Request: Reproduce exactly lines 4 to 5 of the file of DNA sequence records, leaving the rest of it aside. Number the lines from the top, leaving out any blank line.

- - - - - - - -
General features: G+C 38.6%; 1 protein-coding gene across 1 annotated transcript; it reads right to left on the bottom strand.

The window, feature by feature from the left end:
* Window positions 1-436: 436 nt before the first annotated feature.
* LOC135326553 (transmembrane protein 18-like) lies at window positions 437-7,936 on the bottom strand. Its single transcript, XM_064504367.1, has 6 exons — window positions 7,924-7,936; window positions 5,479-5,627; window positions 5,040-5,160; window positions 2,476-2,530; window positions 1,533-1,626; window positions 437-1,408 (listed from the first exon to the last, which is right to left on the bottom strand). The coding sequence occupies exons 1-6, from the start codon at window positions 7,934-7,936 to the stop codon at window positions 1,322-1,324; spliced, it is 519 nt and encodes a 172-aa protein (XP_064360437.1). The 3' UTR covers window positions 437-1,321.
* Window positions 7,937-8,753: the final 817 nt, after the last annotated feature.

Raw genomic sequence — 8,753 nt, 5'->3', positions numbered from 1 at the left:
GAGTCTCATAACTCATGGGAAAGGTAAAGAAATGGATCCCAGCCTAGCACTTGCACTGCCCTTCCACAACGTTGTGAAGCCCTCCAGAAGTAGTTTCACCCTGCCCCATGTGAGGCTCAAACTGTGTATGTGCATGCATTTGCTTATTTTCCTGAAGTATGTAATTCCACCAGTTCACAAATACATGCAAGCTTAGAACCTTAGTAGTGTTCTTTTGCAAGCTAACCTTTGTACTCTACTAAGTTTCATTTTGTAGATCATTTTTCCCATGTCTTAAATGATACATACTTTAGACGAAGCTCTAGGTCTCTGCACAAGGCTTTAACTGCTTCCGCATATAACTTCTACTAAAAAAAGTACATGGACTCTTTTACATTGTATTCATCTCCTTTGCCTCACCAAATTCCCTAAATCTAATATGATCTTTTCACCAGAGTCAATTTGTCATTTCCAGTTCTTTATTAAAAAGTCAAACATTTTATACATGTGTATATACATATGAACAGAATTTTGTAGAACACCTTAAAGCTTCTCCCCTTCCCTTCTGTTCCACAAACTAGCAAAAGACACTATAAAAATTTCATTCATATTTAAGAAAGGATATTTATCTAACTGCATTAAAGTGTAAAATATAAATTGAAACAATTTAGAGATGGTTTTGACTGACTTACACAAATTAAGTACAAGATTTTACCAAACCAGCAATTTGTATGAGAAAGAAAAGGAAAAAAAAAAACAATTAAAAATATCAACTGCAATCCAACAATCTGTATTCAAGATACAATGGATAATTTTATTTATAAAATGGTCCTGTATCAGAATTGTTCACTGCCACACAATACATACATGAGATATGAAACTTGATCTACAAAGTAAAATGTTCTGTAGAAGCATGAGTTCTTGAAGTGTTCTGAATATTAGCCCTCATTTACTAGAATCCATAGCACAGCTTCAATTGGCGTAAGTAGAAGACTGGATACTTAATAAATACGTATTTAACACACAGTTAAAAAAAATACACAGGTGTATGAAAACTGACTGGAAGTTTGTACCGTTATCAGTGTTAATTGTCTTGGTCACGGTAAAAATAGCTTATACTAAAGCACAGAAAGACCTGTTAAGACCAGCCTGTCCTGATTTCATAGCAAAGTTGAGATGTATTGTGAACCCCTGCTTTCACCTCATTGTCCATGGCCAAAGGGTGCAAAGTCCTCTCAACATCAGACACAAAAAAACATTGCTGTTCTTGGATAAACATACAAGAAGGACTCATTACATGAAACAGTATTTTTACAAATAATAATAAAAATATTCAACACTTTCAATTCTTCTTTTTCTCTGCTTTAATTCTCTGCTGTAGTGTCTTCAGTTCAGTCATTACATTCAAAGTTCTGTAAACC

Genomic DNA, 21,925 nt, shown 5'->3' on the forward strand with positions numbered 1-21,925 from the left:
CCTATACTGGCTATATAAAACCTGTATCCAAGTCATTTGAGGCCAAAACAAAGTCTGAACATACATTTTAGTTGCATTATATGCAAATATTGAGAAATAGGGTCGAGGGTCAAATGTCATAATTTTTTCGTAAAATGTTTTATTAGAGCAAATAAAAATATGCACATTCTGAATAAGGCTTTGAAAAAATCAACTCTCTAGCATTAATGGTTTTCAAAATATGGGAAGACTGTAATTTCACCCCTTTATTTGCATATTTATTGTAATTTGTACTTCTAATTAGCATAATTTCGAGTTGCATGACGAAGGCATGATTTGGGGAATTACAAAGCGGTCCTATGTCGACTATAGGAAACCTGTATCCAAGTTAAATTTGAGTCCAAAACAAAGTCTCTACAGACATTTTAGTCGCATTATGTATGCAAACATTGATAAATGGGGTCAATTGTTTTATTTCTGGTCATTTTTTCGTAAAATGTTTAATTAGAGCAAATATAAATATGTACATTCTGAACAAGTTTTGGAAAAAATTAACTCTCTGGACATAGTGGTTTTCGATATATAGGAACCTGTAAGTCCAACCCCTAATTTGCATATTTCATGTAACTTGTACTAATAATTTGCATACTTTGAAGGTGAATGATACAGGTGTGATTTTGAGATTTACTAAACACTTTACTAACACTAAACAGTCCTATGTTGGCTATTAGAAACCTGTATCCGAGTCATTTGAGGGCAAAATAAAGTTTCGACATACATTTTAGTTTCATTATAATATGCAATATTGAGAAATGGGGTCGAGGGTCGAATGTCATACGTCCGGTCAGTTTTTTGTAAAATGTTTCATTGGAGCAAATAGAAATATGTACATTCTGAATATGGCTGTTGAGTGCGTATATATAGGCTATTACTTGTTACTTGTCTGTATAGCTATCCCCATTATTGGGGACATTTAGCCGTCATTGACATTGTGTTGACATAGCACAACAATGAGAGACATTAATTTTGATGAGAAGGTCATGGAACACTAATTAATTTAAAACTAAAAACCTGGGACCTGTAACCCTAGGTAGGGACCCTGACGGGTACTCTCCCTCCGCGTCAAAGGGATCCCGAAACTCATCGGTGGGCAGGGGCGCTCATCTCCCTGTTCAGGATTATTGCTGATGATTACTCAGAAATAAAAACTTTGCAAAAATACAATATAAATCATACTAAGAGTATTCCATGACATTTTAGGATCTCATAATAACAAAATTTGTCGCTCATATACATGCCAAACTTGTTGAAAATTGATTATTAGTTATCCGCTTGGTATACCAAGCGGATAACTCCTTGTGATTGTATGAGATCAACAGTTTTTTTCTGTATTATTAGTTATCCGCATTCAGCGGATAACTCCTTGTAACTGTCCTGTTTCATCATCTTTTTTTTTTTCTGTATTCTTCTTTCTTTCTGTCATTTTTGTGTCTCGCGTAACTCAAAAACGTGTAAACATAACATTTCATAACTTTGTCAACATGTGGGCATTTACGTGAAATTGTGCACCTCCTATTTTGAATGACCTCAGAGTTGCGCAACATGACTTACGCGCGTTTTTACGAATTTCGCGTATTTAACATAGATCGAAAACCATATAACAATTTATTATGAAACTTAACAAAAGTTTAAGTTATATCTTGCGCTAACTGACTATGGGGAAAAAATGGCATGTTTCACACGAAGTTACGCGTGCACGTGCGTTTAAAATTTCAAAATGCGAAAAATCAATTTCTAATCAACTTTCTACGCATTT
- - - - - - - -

* LOC135326553 (transmembrane protein 18-like) lies at window positions 437-7,936 on the bottom strand. Its single transcript, XM_064504367.1, has 6 exons — window positions 7,924-7,936; window positions 5,479-5,627; window positions 5,040-5,160; window positions 2,476-2,530; window positions 1,533-1,626; window positions 437-1,408 (listed from the first exon to the last, which is right to left on the bottom strand). The coding sequence occupies exons 1-6, from the start codon at window positions 7,934-7,936 to the stop codon at window positions 1,322-1,324; spliced, it is 519 nt and encodes a 172-aa protein (XP_064360437.1). The 3' UTR covers window positions 437-1,321.
* Window positions 7,937-8,753: the final 817 nt, after the last annotated feature.